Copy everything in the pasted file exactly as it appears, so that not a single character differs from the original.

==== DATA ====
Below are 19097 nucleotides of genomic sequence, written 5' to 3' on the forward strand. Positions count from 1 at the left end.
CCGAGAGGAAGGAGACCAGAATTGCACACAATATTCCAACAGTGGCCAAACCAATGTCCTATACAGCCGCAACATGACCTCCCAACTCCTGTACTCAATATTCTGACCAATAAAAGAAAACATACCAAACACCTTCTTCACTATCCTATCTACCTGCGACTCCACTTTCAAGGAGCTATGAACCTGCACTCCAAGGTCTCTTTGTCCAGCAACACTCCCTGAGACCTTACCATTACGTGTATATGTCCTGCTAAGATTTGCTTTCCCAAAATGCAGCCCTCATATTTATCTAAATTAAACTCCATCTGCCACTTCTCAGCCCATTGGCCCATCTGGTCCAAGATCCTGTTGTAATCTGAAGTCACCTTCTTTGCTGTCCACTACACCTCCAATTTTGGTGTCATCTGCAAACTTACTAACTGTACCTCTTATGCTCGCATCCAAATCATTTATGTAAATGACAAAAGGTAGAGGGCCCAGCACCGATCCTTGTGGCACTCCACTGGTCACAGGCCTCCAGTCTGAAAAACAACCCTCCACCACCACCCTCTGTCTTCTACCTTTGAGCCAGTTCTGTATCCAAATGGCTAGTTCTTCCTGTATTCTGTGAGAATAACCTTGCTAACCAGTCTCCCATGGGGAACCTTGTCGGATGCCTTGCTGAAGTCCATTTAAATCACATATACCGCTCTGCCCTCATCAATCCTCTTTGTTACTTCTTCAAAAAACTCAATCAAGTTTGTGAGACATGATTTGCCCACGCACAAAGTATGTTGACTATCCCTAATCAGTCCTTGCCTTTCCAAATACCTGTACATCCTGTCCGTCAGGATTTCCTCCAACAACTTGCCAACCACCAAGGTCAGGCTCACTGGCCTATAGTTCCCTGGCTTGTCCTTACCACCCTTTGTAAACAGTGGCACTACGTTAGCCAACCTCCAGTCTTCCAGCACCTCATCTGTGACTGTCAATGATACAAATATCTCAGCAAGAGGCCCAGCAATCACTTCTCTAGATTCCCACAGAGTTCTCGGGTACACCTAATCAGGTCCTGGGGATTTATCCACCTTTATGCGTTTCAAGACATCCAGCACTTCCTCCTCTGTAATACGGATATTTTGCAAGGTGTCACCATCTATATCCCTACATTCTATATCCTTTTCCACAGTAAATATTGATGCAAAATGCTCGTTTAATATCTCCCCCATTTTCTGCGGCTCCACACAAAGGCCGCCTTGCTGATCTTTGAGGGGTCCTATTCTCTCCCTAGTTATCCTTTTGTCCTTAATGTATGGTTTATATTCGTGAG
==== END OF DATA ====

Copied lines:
Below are 19097 nucleotides of genomic sequence, written 5' to 3' on the forward strand. Positions count from 1 at the left end.
CCGAGAGGAAGGAGACCAGAATTGCACACAATATTCCAACAGTGGCCAAACCAATGTCCTATACAGCCGCAACATGACCTCCCAACTCCTGTACTCAATATTCTGACCAATAAAAGAAAACATACCAAACACCTTCTTCACTATCCTATCTACCTGCGACTCCACTTTCAAGGAGCTATGAACCTGCACTCCAAGGTCTCTTTGTCCAGCAACACTCCCTGAGACCTTACCATTACGTGTATATGTCCTGCTAAGATTTGCTTTCCCAAAATGCAGCCCTCATATTTATCTAAATTAAACTCCATCTGCCACTTCTCAGCCCATTGGCCCATCTGGTCCAAGATCCTGTTGTAATCTGAAGTCACCTTCTTTGCTGTCCACTACACCTCCAATTTTGGTGTCATCTGCAAACTTACTAACTGTACCTCTTATGCTCGCATCCAAATCATTTATGTAAATGACAAAAGGTAGAGGGCCCAGCACCGATCCTTGTGGCACTCCACTGGTCACAGGCCTCCAGTCTGAAAAACAACCCTCCACCACCACCCTCTGTCTTCTACCTTTGAGCCAGTTCTGTATCCAAATGGCTAGTTCTTCCTGTATTCTGTGAGAATAACCTTGCTAACCAGTCTCCCATGGGGAACCTTGTCGGATGCCTTGCTGAAGTCCATTTAAATCACATATACCGCTCTGCCCTCATCAATCCTCTTTGTTACTTCTTCAAAAAACTCAATCAAGTTTGTGAGACATGATTTGCCCACGCACAAAGTATGTTGACTATCCCTAATCAGTCCTTGCCTTTCCAAATACCTGTACATCCTGTCCGTCAGGATTTCCTCCAACAACTTGCCAACCACCAAGGTCAGGCTCACTGGCCTATAGTTCCCTGGCTTGTCCTTACCACCCTTTGTAAACAGTGGCACTACGTTAGCCAACCTCCAGTCTTCCAGCACCTCATCTGTGACTGTCAATGATACAAATATCTCAGCAAGAGGCCCAGCAATCACTTCTCTAGATTCCCACAGAGTTCTCGGGTACACCTAATCAGGTCCTGGGGATTTATCCACCTTTATGCGTTTCAAGACATCCAGCACTTCCTCCTCTGTAATACGGATATTTTGCAAGGTGTCACCATCTATATCCCTACATTCTATATCCTTTTCCACAGTAAATATTGATGCAAAATGCTCGTTTAATATCTCCCCCATTTTCTGCGGCTCCACACAAAGGCCGCCTTGCTGATCTTTGAGGGGTCCTATTCTCTCCCTAGTTATCCTTTTGTCCTTAATGTATGGTTTATATTCGTGAG